Cote D Ivoire Case Study

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The implications of stopping the use of child labour in the cocoa industry in Cote d'Ivoire spread far and wide, affecting the government, cocoa farmers, chocolate companies and children themselves. The UN's Food & Agriculture Organisation states that more than a third of the world’s cocoa is supplied by Cote d'Ivoire. Cocoa is the country's largest export, earning around 2.5 billion dollars in 2010. According to a report by Tulane University that investigated the 2013, 2014 harvest season, there were around 1,203,473 child laborers aged 5 to 17 in the cocoa industry, of which 95.9% were engaged in hazardous work. Stopping child labour in Côte d'Ivoire will improve children's education & health levels. A 2005 by USDOL (2006) survey found that 92% of children carried heavy loads, among them some as young as five years of age. Children are exposed to many hazards while farming cocoa. O'Keefe (2016) stated that a Tulane survey found that 37% of kids farming cocoa had suffered “cuts.” In addition, there were only 63.5% of children attending school. A recent study of children ages nine to eighteen in Ghana found that labor not only keeps children from attending school, but also hinders their learning ability. The survey indicated that child labour directly impacts math and reading achievement, likely…show more content…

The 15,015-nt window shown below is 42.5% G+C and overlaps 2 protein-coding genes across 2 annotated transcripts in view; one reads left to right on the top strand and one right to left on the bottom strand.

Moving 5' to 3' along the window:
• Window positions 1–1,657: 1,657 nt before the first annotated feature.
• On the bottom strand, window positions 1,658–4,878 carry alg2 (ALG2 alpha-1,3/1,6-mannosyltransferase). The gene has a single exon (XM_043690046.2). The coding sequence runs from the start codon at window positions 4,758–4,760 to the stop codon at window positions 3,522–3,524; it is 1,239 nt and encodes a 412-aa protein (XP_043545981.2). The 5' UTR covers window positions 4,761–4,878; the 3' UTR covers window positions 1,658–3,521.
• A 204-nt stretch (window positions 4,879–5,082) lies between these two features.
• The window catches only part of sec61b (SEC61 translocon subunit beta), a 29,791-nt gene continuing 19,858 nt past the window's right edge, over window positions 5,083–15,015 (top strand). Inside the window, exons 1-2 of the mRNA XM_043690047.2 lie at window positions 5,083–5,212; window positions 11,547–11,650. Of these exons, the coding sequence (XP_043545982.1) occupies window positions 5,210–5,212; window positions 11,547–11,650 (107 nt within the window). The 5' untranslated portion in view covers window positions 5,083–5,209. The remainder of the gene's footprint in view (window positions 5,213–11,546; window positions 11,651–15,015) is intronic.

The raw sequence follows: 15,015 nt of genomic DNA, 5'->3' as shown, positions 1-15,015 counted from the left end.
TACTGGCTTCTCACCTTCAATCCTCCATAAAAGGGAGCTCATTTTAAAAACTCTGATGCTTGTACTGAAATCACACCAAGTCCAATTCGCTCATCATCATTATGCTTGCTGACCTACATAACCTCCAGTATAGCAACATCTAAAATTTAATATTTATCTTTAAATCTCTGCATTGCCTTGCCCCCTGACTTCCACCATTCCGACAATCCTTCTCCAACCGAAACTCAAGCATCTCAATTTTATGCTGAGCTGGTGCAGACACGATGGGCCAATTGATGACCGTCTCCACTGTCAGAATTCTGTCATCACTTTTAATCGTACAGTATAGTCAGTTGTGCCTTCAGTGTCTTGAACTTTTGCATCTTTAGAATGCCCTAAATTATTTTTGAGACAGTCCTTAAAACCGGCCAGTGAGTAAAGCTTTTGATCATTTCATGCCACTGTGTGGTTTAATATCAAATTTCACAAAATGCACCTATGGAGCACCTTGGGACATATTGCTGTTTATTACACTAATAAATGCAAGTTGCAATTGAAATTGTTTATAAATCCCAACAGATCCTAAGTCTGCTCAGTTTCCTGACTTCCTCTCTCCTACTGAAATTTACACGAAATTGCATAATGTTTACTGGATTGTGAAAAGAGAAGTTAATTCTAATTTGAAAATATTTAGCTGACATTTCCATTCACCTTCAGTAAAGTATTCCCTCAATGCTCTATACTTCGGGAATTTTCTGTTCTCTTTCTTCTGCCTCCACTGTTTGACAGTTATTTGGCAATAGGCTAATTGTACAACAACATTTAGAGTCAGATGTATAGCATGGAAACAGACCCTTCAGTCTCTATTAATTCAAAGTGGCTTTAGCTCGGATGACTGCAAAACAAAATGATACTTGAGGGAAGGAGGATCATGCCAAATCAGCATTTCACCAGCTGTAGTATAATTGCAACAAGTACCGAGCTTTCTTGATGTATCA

The study found that most children released from garment factories went to work elsewhere, often in less safe jobs. Half of the children released from the garment industry immediately found another job. This study also showed that it was tough for children to enter formal schooling when they are released from a garment factory, especially if they have never been to
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